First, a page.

DDS textures

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Fluffyfreak wrote:

Formats to use:

In Pioneer we support DXT1 and DXT5 formats, many places will give a long and detailed explanation for what this means but I will be brief:

  • DXT1: 24-bit images, RGB no Alpha channel.
  • DXT1a: 32-bit images, RGBA - results in 1 bit alpha DO NOT BOTHER.
  • DXT5: 32-bit images, RGBA - best alpha quality, use this for patterns etc.

So: Got an alpha channel (like Patterns have)? Use DXT5 otherwise use DXT1. Do not bother using the DXT1a or any other format, partly because Pioneer doesn't support anything but DXT1/DXT5, but also because you get worse quality with only a tiny saving in memory usage :(

Beware of forum threads that discuss the "performance" benefits of DXT1 vs DXT5 - if you're using any DXTn format on anything more powerful than a mobile phone then you've already gotten all the performance benefit you will be seeing.


These are half-size images of your texture, they form what are called a "mip-chain" going from the full resolution image and halving in size until they are either 4x4 for DDS (DXT1/5) or 1x1 for uncompressed textures. They are used to improve the quality of the texture on the 3D models when it is viewed at high angles or as it gets smaller on screen. AMDs The Compressonator can generate the mip-chain for you if you ask it too, when I did the batch conversion it seems as though ImageMagick did the correct thing and generate mipmaps for all of the textures too, I don't know what the GIMP plugin will do.

Neat Trick:

You can manually edit the sub-mips (the lower resolution copies) in a mip-chain to useful effect - make the full resolution image a distinct colour, then make all of the lower mip levels a different colour. Then when you look at the model ingame you can see if the highest resolution is ever actually used. If you make each level of the mips different colour you can even find out which mip is most commonly seen.

Reasons to use DDS (& DXT1/5)

PNG files look like they are smaller, they are only smaller on your harddrive. Once loaded onto the GPU they are between 4 and 6 times bigger than the same texture compressed using DXT1 or DXT5. This has two drawbacks. The first is simply that they take up more room, OpenGL only has a finite amount of memory on the GPU to work with and once it's gone we get bugs saying that the game is crashing. The main problem here is OpenGL doesn't let us know how much memory we can use!!! This is for political, stupid and plain fucking wrong reasons that were decided by total morons who have never had to support software in the real world. AMD and nVidia do provide ways of getting this information, but since they're good graphics card makers they're not the ones that cause us grief, Intel who do cause us all of the grief don't provide us this information. The second problem is not one we have to worry about very much but in theory if we started drawing a LOT more stuff, like trees/grass/rocks/animals/etc on planets, then we might start to use textures a lot more and that would eat up memory bandwidth between the GPU and ram. This is a bit of a worry with integrated GPUs (like the Intel ones) since they share the GPU bandwidth with a CPU, and it's a LOT (LOT LOT LOT) less than a dedicated GPU has available. In practical terms however I've not seen any evidence that this is a problem for Pioneer yet.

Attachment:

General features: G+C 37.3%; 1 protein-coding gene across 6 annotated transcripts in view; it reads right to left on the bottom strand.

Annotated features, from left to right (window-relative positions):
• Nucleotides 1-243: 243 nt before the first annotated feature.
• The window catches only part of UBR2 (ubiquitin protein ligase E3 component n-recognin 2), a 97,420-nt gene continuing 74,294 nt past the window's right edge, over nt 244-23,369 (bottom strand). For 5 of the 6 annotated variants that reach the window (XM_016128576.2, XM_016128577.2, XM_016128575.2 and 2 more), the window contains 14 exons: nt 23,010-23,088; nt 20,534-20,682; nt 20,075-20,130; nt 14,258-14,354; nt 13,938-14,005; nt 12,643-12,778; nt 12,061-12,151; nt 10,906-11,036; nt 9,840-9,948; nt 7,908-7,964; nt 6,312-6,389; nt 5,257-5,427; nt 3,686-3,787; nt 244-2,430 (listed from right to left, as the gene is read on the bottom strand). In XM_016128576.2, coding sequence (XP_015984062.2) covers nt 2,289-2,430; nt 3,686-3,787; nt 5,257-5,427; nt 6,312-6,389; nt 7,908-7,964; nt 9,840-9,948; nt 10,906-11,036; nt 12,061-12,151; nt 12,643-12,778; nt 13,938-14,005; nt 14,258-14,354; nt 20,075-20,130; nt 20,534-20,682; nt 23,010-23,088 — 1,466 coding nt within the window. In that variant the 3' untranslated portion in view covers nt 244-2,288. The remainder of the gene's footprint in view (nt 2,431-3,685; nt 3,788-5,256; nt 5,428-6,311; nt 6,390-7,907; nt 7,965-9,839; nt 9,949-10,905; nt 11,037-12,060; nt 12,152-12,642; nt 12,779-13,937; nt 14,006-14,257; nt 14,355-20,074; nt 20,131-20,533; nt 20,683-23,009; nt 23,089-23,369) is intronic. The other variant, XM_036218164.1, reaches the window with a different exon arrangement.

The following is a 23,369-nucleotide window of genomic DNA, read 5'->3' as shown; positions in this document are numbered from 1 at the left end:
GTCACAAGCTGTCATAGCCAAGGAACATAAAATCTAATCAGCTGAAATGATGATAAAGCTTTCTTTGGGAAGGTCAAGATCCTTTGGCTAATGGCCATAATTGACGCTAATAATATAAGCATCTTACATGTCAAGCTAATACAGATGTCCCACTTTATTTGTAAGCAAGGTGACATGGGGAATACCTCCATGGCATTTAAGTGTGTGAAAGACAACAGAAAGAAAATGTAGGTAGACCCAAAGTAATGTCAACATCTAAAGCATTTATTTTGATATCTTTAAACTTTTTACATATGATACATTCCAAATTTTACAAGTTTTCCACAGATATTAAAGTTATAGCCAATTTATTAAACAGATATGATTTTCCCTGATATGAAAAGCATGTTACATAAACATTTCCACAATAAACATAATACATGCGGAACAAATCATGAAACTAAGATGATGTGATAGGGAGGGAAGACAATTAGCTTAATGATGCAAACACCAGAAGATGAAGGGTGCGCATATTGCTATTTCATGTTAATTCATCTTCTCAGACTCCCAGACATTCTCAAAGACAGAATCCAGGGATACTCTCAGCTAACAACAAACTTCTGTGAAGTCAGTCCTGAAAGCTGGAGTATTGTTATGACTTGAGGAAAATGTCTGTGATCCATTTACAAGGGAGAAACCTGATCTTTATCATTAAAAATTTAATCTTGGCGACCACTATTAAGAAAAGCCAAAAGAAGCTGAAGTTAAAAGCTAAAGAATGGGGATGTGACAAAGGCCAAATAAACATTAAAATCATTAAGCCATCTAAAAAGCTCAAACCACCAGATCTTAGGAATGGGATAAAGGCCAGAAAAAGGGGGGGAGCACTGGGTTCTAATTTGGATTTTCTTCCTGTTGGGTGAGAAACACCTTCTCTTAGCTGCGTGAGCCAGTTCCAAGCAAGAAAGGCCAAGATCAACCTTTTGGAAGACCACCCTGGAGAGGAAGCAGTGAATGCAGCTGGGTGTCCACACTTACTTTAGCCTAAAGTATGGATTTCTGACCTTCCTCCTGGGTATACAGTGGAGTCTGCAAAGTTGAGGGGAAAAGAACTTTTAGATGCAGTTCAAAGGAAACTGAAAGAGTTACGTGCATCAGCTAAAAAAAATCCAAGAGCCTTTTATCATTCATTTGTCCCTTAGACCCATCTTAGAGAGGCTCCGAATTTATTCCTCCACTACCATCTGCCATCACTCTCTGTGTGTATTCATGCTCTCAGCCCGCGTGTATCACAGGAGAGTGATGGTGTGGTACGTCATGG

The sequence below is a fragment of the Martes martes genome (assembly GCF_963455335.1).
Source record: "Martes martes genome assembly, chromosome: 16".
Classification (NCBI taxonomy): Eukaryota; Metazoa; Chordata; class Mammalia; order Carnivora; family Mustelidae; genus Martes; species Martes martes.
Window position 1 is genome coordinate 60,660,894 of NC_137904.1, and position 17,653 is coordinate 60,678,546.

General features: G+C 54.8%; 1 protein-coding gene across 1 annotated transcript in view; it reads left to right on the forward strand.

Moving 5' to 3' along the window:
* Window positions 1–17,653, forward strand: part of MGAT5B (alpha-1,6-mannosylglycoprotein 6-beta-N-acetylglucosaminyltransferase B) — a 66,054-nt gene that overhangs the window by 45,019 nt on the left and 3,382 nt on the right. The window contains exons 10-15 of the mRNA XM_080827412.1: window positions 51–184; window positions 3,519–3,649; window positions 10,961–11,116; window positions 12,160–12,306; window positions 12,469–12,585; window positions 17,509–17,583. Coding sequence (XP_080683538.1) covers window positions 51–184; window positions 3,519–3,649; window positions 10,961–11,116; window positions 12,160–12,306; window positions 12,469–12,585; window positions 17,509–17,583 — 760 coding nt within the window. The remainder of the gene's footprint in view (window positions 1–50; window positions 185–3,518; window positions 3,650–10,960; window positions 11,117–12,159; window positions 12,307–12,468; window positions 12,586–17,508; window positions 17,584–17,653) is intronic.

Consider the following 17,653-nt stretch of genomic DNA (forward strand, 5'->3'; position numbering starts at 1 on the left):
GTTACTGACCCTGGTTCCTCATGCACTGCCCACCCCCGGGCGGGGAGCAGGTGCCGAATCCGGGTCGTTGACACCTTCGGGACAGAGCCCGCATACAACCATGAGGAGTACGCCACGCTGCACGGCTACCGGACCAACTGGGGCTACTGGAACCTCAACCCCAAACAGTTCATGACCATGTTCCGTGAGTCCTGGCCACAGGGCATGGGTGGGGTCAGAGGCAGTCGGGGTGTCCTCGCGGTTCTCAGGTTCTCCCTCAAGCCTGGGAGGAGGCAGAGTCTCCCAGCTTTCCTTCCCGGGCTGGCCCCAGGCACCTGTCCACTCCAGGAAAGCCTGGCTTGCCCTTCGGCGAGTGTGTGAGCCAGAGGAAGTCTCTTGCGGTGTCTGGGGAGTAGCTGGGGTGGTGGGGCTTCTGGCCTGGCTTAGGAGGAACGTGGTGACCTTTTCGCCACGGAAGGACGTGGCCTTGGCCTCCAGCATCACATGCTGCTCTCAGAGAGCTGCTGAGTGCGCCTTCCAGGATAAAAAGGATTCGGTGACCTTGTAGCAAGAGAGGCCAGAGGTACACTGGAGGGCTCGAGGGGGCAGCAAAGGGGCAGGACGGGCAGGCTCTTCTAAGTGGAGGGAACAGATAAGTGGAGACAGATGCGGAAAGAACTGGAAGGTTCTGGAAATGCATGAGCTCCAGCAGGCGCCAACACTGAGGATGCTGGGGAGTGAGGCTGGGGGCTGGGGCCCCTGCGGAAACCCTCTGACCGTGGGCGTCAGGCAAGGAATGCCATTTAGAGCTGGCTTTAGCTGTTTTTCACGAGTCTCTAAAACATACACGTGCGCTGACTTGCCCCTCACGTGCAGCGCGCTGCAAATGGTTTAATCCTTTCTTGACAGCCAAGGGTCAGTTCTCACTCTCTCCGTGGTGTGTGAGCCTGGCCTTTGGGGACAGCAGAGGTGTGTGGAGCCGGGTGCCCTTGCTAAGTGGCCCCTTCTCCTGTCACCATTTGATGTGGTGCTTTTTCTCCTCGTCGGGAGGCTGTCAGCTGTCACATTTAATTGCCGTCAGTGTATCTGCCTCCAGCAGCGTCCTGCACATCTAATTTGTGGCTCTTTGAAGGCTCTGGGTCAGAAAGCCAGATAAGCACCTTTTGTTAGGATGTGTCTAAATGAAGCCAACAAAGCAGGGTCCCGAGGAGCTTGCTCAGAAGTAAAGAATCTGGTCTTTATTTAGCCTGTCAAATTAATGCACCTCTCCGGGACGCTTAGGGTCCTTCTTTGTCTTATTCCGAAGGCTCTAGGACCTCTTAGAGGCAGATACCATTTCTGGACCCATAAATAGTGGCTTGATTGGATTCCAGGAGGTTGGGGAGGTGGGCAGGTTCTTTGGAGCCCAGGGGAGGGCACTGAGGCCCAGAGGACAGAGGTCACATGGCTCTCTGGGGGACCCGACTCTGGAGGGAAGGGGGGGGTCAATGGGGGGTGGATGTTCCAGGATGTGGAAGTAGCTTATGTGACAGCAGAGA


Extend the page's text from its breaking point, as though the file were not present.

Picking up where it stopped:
For us this is mainly about GPU memory saving, loading time reduction and controlling the final quality of the textures.

DXTn compression does introduce blocky artefacts into textures, so it does create quality issues of it's own, it is a lossy compression method. This makes it unsuitable for most UI, character and some other uses however it's worst problems can be avoided with care.

Use it for 3D models like ships, stations, buildings.

I won't be removing support for PNG files ever, they're useful for development and sometimes, just very very rarely, they're higher quality is useful so use them exceedingly sparingly :)

Useful Articles:

Gamasutra article on DXTn textures from a programmers perspective:

Gamasutra article on DXTn textures from a artists perspective: this is particularly helpful when authoring textures in such as way that you avoid the worst blocking and colour distortion problems common to the DXTn compression scheme.

Software for working with DDS files